Advertisement

Morphological Findings in the Coronary Arteries in Fatal Coronary Artery Disease

  • W. C. Roberts
Chapter
  • 38 Downloads
Part of the Argenteuil Symposia book series (ARGENTEUIL)

Abstract

Atherosclerotic coronary artery disease (CAD) is the most common cause of death in the Western world. One American dies every minute because of atherosclerotic CAD. In the USA alone, about 6 million persons have symptomatic myocardial ischemia because of atherosclerotic CAD. About 250000 coronary artery bypass grafting operations were performed in 1990 in the USA and about 300000 coronary angioplasty procedures. The cause of atherosclerosis is now clear. The evidence is overwhelming that atherosclerosis is a cholesterol problem. The higher the blood total cholesterol level (specifically the low-density lipoprotein level) the greater the chance of developing symptomatic CAD, the greater the chance of having fatal CAD, and the greater the extent of the atherosclerotic plaques. Furthermore, lowering the blood total cholesterol level decreases the chances of having symptomatic or fatal CAD and the greater the chance that some atherosclerotic plaques will actually become smaller, i.e. regress. Although the coronary arteries have been examined by visual inspection at necropsy for over 100 years, only in recent years has the extent of the atherosclerotic process in the coronary arteries in patients with symptomatic or fatal CAD become appreciated. This chapter initially reviews the status of the major epicardial coronary arteries in various subsets of patients with fatal atherosclerotic CAD. It then describes the effects of angioplasty on these arteries, some observations in patients having thrombolytic therapy and coronary bypass, and then various complications of myocardial ischemia.

Keywords

Atherosclerotic Plaque Major Coronary Artery Native Coronary Artery Occlusive Thrombus Coronary Thrombus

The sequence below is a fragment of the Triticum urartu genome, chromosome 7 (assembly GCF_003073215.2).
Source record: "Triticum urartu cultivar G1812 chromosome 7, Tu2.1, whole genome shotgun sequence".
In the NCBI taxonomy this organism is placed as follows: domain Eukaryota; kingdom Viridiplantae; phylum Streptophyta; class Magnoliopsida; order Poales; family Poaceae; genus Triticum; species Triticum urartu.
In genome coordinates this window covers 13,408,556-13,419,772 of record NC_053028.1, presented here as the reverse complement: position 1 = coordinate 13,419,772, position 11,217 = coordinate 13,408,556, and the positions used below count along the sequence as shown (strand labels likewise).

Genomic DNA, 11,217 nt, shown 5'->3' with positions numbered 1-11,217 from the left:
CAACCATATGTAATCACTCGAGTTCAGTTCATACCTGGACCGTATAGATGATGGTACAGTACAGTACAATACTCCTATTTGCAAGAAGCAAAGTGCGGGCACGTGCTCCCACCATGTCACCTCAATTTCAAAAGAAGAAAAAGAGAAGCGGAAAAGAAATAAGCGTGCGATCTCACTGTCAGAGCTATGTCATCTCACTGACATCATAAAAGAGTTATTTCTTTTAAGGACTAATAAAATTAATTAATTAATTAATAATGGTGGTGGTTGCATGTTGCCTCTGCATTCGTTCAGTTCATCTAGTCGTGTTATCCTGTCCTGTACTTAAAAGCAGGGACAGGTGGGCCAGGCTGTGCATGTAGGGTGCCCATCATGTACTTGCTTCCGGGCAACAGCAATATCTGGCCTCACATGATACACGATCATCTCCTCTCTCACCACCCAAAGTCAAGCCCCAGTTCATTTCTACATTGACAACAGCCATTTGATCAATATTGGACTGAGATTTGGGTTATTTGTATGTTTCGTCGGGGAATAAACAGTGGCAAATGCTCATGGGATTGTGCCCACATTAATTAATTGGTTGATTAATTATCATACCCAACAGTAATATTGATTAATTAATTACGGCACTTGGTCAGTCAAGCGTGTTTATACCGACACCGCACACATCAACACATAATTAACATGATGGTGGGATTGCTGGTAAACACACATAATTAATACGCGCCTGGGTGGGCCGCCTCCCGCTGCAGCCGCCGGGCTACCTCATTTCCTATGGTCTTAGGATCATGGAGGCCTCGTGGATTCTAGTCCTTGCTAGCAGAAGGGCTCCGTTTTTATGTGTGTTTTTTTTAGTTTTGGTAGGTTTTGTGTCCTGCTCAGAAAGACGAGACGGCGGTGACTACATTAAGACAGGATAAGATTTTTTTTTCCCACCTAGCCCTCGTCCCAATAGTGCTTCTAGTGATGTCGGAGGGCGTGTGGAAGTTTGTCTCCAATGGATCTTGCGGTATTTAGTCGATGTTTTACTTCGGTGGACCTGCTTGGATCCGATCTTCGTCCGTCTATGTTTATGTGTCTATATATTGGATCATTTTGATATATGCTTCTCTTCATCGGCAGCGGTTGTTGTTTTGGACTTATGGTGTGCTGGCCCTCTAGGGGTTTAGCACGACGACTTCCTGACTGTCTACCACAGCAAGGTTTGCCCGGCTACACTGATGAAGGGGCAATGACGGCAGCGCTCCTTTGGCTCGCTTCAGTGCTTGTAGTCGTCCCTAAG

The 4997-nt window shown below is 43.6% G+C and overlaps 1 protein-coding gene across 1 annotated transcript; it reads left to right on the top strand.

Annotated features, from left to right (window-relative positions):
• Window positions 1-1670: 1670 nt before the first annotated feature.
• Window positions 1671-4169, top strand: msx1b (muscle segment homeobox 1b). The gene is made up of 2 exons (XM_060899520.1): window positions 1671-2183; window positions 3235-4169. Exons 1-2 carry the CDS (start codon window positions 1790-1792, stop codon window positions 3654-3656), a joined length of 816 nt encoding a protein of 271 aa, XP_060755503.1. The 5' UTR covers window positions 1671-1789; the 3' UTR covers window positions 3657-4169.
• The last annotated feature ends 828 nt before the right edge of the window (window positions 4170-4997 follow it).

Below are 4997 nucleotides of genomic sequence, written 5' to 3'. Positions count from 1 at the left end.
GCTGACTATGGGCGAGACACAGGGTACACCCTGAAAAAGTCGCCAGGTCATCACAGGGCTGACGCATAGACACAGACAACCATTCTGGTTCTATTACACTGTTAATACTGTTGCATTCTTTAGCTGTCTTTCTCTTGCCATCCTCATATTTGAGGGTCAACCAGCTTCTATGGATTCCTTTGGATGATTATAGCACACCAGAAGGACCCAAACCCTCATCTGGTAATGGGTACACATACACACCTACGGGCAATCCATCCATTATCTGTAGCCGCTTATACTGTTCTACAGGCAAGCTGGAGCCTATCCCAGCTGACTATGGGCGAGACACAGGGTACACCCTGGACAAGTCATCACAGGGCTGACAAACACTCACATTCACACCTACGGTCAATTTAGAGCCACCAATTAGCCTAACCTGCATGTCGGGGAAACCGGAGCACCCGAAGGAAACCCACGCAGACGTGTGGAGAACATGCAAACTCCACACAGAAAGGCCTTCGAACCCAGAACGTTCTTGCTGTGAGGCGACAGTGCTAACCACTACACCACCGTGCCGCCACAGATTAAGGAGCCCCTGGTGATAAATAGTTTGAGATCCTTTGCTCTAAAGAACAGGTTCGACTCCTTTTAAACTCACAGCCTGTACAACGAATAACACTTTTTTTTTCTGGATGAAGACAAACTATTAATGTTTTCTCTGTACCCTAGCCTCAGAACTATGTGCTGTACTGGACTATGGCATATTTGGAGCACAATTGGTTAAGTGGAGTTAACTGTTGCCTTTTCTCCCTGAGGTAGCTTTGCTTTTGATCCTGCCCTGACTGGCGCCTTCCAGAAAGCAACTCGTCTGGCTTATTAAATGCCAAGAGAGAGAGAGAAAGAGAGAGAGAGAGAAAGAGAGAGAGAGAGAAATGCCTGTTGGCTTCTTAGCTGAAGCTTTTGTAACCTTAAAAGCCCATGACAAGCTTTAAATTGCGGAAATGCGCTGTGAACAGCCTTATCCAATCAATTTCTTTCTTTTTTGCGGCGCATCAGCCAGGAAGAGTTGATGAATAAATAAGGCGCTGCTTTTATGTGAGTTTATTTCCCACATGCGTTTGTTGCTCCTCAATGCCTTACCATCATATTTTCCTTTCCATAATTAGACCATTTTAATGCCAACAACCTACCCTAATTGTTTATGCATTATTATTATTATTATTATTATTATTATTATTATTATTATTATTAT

These keywords were added by machine and not by the authors. This process is experimental and the keywords may be updated as the learning algorithm improves.

Preview

Unable to display preview. Download preview PDF.

Unable to display preview. Download preview PDF.

References

  1. Arnett EN, Isner JM, Redwood DR, Kent KM, Baker WP, Ackerstein M, Roberts WC (1979) Coronary artery narrowing in coronary heart disease: comparison of cineangiographic and necropsy findings. Ann Intern Med 91:350–356PubMedGoogle Scholar
  2. Brosius FC III, Roberts WC (1981) Significance of coronary arterial thrombus in transmural acute myocardial infarction: a study of 54 necropsy patients. Circulation 63:810PubMedCrossRefGoogle Scholar
  3. Bulkley BM, Roberts WC (1976) Atherosclerotic narrowing of the left main coronary artery: a necropsy analysis of 152 patients with fatal coronary heart disease and varying degrees of left main narrowing. Circulation 53:823–828PubMedGoogle Scholar
  4. Cabin HS, Roberts WC (1980) True left ventricular aneurysm and healed myocardial infarction. Clinical and necropsy observations including quantification of degree of coronary arterial narrowing. AM J Cardiol 46:754PubMedCrossRefGoogle Scholar
  5. Gertz SD, Kalan JM, Kragel AH, Roberts WC, Braunwald E, The TIMI Investigators (1990a) Cardiac morphologic findings in patients with acute myocardial infarction treated with recombinant tissue plasminogen activator. Am J Cardiol 65:953–961PubMedCrossRefGoogle Scholar
  6. Gertz SD, Kragel AH, Kalan JM, Braunwald E, Roberts WC, The TIMI Investigators (1990b) Comparison of coronary and myocardial morphologic findings in patients with and without thrombolytic therapy during fatal first acute myocardial infarction. Am J Cardiol 66:904–909PubMedCrossRefGoogle Scholar
  7. Herrick JB (1919) Thrombosis of the coronary arteries. JAMA 72:387Google Scholar
  8. Isner JM, Kishel J, Kent KM, Ronan JA Jr, Ross AM, Roberts WC (1981) Accuracy of angiographic determination of left main coronary arterial narrowing. Angiographic-histologic correlative analysis in 28 patients. Circulation 63:1056–1064PubMedCrossRefGoogle Scholar